We would like to invite you to a special mid-week event being hosted by us during the RSA San Francisco conference on Wednesday 6th March: Threat modeling brunch with IriusRisk.
We’ve booked the fabulous setting of a local museum within easy walking distance of the main conference and are excited that four stellar guests (Adam Shostack, Brook Schoenfield, Tanya Janca, Jim Manico) from the world of threat modeling and application security will be giving talks and having a lively panel discussion.
The event is free but places are limited so if you’re reading this and want to attend, hop over to evenbrite and book your place now.
Both Stephen De Vries and Stuart Winter-Tear from Continuum will be in attendance as well as available for networking and meetings from Tuesday 5th – Thursday 7th March so please feel free to schedule a meeting with us in advance.
Look forward to seeing you!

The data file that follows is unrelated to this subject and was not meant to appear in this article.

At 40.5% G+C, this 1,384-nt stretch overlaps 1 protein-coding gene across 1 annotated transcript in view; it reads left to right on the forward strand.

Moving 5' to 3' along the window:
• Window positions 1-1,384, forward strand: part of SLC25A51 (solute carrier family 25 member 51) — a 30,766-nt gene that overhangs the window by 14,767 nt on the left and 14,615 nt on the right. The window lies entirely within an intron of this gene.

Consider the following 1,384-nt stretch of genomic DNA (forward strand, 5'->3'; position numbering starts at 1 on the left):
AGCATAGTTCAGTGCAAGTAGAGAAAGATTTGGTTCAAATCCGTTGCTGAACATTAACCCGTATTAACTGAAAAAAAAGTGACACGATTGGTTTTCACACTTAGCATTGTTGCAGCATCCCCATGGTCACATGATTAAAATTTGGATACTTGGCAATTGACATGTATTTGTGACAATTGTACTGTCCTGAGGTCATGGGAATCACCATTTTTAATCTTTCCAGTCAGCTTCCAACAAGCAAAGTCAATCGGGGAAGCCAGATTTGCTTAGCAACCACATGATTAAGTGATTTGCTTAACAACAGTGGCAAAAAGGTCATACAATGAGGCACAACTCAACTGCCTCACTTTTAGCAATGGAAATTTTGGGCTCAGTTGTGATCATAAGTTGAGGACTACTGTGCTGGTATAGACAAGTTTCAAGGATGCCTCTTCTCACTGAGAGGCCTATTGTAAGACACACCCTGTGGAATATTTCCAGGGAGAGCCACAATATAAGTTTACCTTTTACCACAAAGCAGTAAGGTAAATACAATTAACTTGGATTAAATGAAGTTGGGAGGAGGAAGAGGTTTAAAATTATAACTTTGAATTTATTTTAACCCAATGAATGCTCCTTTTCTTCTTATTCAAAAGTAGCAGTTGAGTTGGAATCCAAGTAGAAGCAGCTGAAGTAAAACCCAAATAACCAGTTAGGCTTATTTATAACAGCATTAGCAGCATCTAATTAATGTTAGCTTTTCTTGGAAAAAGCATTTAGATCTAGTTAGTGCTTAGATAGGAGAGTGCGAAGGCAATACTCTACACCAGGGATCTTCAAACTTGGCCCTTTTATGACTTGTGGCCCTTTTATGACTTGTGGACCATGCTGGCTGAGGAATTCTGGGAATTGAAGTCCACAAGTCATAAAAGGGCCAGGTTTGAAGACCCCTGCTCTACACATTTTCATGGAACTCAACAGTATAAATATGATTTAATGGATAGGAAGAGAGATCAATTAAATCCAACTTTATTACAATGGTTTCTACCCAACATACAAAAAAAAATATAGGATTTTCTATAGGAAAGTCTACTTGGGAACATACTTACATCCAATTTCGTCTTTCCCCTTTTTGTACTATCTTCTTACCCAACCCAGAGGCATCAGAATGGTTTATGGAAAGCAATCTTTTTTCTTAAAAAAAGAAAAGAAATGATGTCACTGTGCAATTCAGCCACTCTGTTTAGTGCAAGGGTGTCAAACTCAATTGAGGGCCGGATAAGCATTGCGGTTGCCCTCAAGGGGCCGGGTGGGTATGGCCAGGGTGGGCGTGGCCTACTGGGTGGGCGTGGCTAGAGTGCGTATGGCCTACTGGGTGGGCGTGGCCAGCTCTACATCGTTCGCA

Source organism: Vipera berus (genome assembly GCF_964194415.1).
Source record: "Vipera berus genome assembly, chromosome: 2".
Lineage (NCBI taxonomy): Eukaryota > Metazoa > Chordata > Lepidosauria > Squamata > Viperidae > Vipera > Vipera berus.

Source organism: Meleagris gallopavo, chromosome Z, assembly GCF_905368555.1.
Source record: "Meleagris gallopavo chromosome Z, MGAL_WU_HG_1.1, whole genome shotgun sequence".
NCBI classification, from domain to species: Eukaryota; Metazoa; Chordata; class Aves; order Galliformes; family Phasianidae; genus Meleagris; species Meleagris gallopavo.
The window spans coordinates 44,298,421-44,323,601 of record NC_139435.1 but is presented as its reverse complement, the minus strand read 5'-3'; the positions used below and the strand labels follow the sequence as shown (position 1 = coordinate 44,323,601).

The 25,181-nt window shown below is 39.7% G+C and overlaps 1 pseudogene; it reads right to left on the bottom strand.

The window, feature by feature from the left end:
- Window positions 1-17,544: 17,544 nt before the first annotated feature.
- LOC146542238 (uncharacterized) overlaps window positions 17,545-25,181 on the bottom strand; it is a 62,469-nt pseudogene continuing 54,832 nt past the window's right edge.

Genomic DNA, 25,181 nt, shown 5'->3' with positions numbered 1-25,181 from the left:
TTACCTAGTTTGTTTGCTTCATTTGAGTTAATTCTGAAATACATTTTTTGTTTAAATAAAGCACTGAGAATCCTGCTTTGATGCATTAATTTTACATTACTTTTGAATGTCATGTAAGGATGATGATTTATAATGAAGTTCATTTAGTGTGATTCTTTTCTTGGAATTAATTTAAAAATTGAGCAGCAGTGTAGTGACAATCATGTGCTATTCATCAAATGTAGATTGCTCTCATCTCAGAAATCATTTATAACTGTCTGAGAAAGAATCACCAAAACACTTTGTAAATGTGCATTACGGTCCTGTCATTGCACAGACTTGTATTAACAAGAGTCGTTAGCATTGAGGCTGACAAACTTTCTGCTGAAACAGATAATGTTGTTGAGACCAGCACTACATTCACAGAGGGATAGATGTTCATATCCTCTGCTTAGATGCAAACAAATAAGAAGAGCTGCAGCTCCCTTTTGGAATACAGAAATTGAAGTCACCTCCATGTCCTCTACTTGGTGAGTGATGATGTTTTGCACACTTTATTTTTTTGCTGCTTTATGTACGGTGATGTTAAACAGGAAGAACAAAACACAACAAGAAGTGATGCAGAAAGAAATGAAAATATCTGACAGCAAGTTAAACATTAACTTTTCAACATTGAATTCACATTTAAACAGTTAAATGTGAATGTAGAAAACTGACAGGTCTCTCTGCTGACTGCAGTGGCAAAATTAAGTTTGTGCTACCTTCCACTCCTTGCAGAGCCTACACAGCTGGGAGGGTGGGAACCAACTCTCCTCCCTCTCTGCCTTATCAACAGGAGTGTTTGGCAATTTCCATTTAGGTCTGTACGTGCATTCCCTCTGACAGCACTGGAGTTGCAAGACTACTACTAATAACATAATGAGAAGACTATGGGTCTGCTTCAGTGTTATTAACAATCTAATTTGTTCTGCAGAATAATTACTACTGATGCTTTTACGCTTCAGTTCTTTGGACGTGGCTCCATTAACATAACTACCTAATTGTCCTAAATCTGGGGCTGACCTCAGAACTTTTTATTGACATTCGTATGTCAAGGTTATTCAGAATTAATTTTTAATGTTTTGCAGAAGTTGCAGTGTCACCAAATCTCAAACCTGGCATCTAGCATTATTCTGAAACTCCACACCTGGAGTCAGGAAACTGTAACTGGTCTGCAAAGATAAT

10:00 – 10:10 Introduction by Stephen De Vries
10:10 – 10:55 Keynote by Adam Shostack
“A Seat at the Table”
Abstract: Threat modeling is not just a fundamental security practice — it can change your security culture. The agile, cloud, and devops have transformed technology, and all too often, left security wondering what our role is in the new world. Effective collaboration requires new skills, new approaches, and a new speed. We’ll look at all three, how security can collaborate, how we can engage before a line of code has been written, and how we can benefit from the directions the world is going.
10:55 – 11:40 Jim Manico
“Application Security: Things are getting better”
Abstract: Application Security began in the early 60’s where plaintext password storage, no password policy, poor access control and other massive security problems were the norm. This talk with review the history of application security to help illustrate not just how much application security has gotten better, but also how the rate of positive change has been getting better as well. This fun ride through the history of application security is meant to inspire those who work in the industry. We are often looking closely at failure and insecurity, but when we step back and look at our industry historically, we can all see just how much things truly are getting better.
11:40 – 12:25 Brook Schoenfield
Title “Do Automation and Threat Modeling Play Well Together?”